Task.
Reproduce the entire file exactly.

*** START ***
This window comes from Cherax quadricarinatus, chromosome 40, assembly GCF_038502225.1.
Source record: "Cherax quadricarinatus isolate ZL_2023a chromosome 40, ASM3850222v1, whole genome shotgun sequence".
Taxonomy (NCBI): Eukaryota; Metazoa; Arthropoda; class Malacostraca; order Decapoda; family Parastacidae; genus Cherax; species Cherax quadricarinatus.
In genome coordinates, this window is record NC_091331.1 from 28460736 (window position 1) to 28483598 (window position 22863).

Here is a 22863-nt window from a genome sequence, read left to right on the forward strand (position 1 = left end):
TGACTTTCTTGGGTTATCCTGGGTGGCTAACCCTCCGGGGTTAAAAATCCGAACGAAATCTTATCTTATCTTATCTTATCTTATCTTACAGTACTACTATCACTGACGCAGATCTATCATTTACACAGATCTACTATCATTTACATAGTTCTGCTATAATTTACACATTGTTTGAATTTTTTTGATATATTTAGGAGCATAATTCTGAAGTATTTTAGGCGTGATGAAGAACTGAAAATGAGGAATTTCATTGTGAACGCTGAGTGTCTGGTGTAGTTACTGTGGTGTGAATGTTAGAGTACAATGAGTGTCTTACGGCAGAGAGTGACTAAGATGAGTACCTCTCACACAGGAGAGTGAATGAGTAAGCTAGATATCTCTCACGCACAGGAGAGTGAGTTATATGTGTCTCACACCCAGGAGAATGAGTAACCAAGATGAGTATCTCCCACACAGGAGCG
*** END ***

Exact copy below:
This window comes from Cherax quadricarinatus, chromosome 40, assembly GCF_038502225.1.
Source record: "Cherax quadricarinatus isolate ZL_2023a chromosome 40, ASM3850222v1, whole genome shotgun sequence".
Taxonomy (NCBI): Eukaryota; Metazoa; Arthropoda; class Malacostraca; order Decapoda; family Parastacidae; genus Cherax; species Cherax quadricarinatus.
In genome coordinates, this window is record NC_091331.1 from 28460736 (window position 1) to 28483598 (window position 22863).

Here is a 22863-nt window from a genome sequence, read left to right on the forward strand (position 1 = left end):
TGACTTTCTTGGGTTATCCTGGGTGGCTAACCCTCCGGGGTTAAAAATCCGAACGAAATCTTATCTTATCTTATCTTATCTTATCTTACAGTACTACTATCACTGACGCAGATCTATCATTTACACAGATCTACTATCATTTACATAGTTCTGCTATAATTTACACATTGTTTGAATTTTTTTGATATATTTAGGAGCATAATTCTGAAGTATTTTAGGCGTGATGAAGAACTGAAAATGAGGAATTTCATTGTGAACGCTGAGTGTCTGGTGTAGTTACTGTGGTGTGAATGTTAGAGTACAATGAGTGTCTTACGGCAGAGAGTGACTAAGATGAGTACCTCTCACACAGGAGAGTGAATGAGTAAGCTAGATATCTCTCACGCACAGGAGAGTGAGTTATATGTGTCTCACACCCAGGAGAATGAGTAACCAAGATGAGTATCTCCCACACAGGAGCG